Do you use a Retina/HiDPI screen?

Do you use (or does your dev machine have) a Retina or HiDPI screen?

  • Yes
  • No

0 voters

Here’s an explanation of what HiDPI is - from Steve Jobs when Apple brought out their first Retina products:

And this article goes into further detail:

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When is a display “high DPI” and when is it “low DPI”?


I would guess if there is DPI scaling at all (anything above 1:1) then it’s HiDPI, if it’s 1:1 (no scaling) or less (never seen it but could happen I guess?) then it’s LoDPI?

I still so love how Apple ‘invents’ words like Retina even though display scaling existed years prior. ^.^;

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I never do any explicit scaling.

I just use screens on their native resolution…

My screens at home probably count as LoDPI, as both of them predate the first retina, and therefore the HiDPI hype.

My screens at work ar both 4k, 19". Don’t want to count actual dots per inch now :smiley:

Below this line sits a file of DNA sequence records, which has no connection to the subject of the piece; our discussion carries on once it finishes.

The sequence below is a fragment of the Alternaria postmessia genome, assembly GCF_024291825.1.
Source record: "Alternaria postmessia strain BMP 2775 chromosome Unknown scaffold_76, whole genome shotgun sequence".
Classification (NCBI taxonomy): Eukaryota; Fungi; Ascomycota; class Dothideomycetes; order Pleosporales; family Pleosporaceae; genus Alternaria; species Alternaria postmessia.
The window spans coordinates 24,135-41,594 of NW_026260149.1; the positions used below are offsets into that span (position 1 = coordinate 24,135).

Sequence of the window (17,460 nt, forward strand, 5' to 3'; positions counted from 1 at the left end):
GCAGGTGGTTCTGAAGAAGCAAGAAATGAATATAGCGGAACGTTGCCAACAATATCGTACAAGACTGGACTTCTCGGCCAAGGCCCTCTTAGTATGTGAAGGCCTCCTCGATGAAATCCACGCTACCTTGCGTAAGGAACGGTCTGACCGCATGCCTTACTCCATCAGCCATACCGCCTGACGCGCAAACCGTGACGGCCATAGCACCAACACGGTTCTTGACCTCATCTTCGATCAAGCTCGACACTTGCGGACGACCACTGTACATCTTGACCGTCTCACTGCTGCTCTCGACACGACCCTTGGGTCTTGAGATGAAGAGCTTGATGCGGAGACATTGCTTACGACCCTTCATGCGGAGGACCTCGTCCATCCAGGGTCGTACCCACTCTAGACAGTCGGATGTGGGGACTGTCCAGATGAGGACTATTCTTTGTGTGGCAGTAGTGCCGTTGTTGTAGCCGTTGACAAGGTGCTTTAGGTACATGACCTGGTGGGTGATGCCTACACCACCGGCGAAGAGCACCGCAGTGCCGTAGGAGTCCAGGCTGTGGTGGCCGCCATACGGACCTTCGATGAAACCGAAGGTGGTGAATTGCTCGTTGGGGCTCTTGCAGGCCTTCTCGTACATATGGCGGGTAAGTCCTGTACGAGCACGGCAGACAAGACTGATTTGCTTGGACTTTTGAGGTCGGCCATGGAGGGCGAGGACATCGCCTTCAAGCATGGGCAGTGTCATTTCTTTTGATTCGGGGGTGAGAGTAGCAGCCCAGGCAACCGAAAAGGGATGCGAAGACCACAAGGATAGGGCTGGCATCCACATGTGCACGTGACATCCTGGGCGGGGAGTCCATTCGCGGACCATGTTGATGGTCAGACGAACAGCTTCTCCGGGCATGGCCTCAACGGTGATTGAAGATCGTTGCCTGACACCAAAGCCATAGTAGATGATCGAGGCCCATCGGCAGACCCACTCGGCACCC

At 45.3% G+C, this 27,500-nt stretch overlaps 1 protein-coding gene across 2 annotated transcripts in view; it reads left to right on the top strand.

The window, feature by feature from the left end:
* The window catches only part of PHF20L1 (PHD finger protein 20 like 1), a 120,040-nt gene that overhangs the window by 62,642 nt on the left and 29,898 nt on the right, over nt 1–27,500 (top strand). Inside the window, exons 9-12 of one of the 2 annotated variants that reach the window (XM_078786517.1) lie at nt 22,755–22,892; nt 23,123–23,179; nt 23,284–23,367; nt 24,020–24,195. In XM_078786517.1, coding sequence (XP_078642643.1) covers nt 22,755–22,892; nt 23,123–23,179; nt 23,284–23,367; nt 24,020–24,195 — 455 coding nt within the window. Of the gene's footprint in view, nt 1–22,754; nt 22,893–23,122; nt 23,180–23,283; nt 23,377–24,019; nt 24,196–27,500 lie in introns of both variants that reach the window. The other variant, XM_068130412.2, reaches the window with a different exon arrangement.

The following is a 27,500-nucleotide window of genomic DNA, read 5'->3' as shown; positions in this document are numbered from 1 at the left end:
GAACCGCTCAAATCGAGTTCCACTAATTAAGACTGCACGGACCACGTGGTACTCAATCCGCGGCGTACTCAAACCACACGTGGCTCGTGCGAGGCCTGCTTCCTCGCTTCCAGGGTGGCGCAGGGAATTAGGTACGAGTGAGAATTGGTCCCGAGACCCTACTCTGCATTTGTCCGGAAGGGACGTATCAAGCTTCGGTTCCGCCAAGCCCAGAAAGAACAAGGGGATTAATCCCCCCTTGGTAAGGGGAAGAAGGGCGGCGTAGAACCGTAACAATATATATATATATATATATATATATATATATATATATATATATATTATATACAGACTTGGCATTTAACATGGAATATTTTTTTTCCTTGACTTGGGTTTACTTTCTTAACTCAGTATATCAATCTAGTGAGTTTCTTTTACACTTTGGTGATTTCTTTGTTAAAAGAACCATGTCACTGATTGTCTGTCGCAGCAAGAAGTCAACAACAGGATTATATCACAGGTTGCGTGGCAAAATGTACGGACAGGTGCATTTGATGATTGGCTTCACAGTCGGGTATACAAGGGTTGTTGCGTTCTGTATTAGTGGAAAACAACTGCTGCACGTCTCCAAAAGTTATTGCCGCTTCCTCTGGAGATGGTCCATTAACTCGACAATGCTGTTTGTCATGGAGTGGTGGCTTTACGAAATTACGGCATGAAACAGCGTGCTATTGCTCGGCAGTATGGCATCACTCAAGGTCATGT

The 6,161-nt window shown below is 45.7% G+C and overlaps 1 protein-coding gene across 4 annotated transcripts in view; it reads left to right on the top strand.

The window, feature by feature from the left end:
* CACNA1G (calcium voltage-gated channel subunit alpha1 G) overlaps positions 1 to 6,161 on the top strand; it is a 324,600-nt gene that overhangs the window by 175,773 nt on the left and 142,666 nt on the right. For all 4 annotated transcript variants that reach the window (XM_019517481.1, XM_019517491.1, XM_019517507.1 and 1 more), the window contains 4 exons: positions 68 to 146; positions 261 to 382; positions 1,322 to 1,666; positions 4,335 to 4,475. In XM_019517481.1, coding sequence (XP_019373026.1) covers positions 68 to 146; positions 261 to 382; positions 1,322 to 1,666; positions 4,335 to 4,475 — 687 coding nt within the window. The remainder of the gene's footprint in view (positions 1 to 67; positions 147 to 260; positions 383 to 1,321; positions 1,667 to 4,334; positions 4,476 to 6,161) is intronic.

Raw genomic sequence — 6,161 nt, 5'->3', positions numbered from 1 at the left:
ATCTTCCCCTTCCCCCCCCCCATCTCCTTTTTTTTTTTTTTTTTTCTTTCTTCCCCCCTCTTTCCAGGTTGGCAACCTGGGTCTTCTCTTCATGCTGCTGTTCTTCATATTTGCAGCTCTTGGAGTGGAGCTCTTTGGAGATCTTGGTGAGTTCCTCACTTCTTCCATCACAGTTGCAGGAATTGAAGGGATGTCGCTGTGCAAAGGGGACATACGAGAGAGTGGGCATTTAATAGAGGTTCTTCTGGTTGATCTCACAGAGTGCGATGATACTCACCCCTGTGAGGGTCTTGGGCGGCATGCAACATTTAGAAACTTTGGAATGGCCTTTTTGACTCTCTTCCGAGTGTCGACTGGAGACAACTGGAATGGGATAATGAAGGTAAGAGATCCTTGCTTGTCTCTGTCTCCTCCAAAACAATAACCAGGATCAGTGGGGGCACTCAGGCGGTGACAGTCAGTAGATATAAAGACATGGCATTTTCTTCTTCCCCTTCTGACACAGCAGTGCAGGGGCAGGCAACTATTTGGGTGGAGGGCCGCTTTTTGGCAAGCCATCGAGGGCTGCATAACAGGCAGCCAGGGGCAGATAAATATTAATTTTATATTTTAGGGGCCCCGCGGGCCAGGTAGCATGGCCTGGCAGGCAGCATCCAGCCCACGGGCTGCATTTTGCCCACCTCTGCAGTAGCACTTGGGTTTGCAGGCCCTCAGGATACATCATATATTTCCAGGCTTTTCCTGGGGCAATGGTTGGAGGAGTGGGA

Though as far as I understood you @OvermindDL1, my mobile counts as HiDPI then, as I use a Pixel 4 XL as you do.

There is also a “fallback” screen I sometimes use, Its a 32" 1080p device from ~2005… Its regular use is as a screen for our home-media setup. (Its a plain old dumb-but-“flat”-TV)


That’s what I prefer, even if it is an extreme PPI screen (537PPI!) I still prefer things at full native 1:1 ratio, I like getting the most out of my pixels. ^.^

Correct, every android phone I’ve ever seen in almost a decade is a HiDPI that’s well above Retina.